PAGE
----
By Myriam Ortega Torres/Diálogo September 06, 2017 Three Colombian ships, one aircraft, and several rapid response units met in Málaga Bay to carry out Operation Pacífico III. The Colombian Navy’s Pacific Fleet led the training with the participation of the Mexican Navy ship ARM Zapoteco. “You have to make tactical formations,” Rear Admiral Luis Hernán Espejo Segura, the commander of the Colombian Navy’s Pacific Fleet, told Diálogo. “You have to remain within the stations on the maneuvering board assigned to you for exercises in which the ships have to navigate skillfully under various orders that are announced by the person commanding the task group.” During the early July exercise, participants practiced maneuvers for weighing anchor, interdiction tactics, navigation in restricted waters, and naval weaponry firing. These complex duties require high levels of coordination and maneuvering, especially considering that the ships exceed 1,000 tons. Common threats and shared opportunities Operation Pacífico III is an international exercise led by the Colombian Navy’s Pacific Fleet for the purposes of improving monitoring and security at sea, standardizing procedures, and facilitating combined operations with the navies of other nations with interests in the Pacific. The exercise was held for the first time with Panama April 24th to 28th, the second time with Ecuador May 16th to 17th, and this third time with Mexico. Operation Pacífico has prioritized holding these exercises to develop skills directed at tackling real-world challenges. “The struggle against transnational crime, security aspects of human life at sea, and aspects of conserving the environment [are] shared objectives that our nations have in the face of common threats but also shared opportunities,” Rear Adm. Espejo said. In this respect, Mexico is a very important country in the fight against drug trafficking. Large amounts of drugs leave countries such as Ecuador, Peru, and Colombia, and pass through Mexico before arriving at their final destination in the United States. That is why it was timely to have a Mexican ship in the operation. Mexican participation “At this time every year, cadets from the Mexican Naval Academy set out on various Navy ships,” Mexican Navy Rear Admiral Cecilio Olvera Malagón, the naval attaché in Colombia, told Diálogo. “They conduct instructional cruises that allow the cadets to train and practice what they learned in the classroom.” That is how the presence of the ARM Zapoteco in Colombian waters was leveraged to carry out one phase of the operation. “The ships have different flags, but they have to be sure of their ability to operate via mutual agreement under the coordination of a defined command,” Rear Adm. Espejo told Diálogo. “To be safe operating at sea, we need a common language.” “Initially, the training trip aboard the ARM Zapoteco included just a formal visit to Málaga Naval Base,” Rear Adm. Olvera added. “However, through Rear Adm. Espejo’s initiative, it was proposed that we conduct exercises at the end of the visit.” The crew of the ARM Zapoteco comprises 217 members, among them, 190 cadets. “It was very enriching for the cadets to have this opportunity to take part in exercises held on ships belonging to the Colombian Navy’s Pacific Fleet,” Rear Adm. Olvera noted. Common interests Operation Pacífico will continue to be held annually. That is why there are plans to boost the results of the exercises already held with Ecuador and Panama, nations with which Colombia shares land and sea borders that are patrolled by the Colombian Navy’s Pacific Fleet, whose jurisdiction covers 1,320 kilometers of coastline and 339,500 square kilometers of the Pacific Ocean. Together with other nations that make up the Pacific Rim, Colombia is doing its part for the common interests of the region. “As a nation, we make up part of the Pacific Rim. Everything aimed at strengthening our relations and our capacities to work together at sea guarantees and preserves a key activity for our nations, such as international commerce with secure lines of communication, which is one of the responsibilities of navies throughout the world,” Rear Adm. Espejo concluded.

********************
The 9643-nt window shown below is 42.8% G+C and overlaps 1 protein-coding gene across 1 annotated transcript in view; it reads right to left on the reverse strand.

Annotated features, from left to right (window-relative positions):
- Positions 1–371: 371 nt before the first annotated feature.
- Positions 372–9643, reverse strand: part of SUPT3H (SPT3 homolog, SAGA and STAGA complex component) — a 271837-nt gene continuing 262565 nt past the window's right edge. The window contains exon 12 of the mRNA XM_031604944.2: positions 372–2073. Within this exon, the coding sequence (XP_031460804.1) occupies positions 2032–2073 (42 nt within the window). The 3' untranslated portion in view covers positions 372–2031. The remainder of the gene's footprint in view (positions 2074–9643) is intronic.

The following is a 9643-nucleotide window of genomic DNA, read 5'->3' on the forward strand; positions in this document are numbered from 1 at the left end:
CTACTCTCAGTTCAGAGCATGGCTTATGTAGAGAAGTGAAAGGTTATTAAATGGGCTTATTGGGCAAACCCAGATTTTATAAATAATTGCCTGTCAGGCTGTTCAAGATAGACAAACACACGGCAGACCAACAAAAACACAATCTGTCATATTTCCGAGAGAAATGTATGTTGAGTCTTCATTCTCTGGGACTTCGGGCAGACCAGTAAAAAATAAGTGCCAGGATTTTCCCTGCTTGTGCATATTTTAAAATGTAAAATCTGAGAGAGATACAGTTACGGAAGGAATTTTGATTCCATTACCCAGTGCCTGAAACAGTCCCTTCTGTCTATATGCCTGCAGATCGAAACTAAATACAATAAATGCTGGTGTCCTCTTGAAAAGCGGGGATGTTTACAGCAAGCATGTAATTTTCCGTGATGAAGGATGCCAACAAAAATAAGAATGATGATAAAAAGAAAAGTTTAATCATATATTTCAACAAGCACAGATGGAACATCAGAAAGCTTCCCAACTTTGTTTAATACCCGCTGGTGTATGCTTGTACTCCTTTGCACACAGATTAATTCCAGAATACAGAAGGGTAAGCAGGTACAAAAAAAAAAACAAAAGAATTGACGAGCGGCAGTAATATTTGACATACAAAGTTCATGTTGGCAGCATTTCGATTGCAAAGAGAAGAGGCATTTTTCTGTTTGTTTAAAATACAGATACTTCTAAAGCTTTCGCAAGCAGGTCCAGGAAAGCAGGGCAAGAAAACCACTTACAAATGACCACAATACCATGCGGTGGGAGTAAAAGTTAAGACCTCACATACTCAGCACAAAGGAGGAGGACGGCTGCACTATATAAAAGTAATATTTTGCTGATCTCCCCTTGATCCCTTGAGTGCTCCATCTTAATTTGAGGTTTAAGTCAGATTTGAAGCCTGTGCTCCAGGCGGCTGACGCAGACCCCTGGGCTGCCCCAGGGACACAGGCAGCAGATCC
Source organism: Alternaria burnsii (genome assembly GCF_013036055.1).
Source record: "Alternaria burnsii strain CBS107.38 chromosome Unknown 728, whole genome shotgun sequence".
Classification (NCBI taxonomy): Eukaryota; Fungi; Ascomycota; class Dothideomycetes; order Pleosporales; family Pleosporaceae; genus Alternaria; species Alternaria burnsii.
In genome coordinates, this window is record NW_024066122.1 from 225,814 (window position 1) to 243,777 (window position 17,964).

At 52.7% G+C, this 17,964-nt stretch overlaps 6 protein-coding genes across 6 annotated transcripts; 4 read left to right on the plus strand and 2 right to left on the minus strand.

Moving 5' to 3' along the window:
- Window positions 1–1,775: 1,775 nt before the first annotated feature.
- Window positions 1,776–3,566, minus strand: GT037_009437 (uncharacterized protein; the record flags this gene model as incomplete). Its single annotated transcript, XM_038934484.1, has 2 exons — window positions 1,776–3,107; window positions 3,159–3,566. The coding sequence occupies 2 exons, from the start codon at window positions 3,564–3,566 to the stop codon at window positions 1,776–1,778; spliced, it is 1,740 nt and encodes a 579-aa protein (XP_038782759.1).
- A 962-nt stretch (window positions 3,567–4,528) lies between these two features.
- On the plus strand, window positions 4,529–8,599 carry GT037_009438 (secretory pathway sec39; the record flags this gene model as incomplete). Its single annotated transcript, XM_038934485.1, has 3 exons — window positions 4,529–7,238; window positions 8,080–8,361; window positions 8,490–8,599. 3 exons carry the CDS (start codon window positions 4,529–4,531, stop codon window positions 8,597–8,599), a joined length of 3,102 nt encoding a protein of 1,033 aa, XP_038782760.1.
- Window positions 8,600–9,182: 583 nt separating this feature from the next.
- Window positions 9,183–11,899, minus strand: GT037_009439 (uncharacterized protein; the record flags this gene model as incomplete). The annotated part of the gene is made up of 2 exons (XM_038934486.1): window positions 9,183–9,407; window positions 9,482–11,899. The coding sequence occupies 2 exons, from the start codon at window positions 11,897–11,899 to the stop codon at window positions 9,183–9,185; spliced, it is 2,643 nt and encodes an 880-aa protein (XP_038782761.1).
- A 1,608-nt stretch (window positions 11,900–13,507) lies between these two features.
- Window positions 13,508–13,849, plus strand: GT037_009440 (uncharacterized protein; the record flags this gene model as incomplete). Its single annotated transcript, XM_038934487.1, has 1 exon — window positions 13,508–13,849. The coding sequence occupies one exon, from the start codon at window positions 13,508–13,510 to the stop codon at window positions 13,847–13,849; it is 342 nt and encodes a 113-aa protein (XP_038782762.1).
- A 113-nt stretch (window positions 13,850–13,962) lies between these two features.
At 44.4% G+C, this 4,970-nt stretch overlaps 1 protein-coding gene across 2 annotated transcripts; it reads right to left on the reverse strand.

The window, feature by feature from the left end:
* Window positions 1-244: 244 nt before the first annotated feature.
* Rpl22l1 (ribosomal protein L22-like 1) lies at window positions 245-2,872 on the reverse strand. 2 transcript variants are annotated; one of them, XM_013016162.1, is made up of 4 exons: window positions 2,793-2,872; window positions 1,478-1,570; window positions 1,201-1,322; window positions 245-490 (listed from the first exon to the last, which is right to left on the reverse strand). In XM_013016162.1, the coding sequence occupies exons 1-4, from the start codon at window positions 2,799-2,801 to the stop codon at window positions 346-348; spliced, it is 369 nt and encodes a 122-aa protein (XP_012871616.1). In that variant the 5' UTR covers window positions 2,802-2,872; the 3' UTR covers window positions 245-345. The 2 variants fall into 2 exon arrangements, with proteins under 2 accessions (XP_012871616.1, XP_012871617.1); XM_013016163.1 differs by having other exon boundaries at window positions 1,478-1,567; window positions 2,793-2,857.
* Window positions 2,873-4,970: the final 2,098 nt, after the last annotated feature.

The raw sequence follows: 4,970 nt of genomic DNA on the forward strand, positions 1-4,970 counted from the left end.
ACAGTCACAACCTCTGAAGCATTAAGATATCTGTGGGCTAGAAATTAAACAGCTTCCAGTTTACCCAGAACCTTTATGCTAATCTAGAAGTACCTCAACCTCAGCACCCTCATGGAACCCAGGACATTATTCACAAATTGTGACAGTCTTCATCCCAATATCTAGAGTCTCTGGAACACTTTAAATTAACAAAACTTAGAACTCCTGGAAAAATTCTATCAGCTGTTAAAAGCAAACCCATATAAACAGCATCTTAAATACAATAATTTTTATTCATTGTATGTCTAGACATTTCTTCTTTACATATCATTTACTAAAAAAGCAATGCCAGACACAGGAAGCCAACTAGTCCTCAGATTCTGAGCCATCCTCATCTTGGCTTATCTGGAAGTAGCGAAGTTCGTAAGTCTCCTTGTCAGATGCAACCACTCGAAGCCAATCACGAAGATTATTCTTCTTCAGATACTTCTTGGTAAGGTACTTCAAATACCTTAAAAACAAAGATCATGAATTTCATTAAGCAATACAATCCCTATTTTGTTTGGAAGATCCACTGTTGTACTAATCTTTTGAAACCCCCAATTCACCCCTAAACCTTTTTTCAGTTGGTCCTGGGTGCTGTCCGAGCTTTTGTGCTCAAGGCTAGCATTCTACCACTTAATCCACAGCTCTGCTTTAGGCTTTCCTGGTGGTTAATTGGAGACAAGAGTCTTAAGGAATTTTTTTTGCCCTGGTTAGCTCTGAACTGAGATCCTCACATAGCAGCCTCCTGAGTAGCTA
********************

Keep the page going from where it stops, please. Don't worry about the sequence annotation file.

Congress is currently focused on Facebook and the accessibility of private data. As long as we’re on the subject, can anyone tell me why I’m getting an ad for Pfaltzgraff dinnerware on my Channel WTEN news app, when it just so happens that I sent Pfaltzgraff a private email recently? Much like Jethro Gibbs on the TV show, NCIS, I don’t believe in coincidences. It would seem that both RoadRunner/Spectrum and Channel 10 should issue a public explanation. Or do we need a congressional investigation?Virginia NewtonBurnt HillsMore from The Daily Gazette:EDITORIAL: Find a way to get family members into nursing homesEDITORIAL: Beware of voter intimidationEDITORIAL: Thruway tax unfair to working motoristsFoss: Should main downtown branch of the Schenectady County Public Library reopen?EDITORIAL: Urgent: Today is the last day to complete the census Categories: Letters to the Editor, Opinion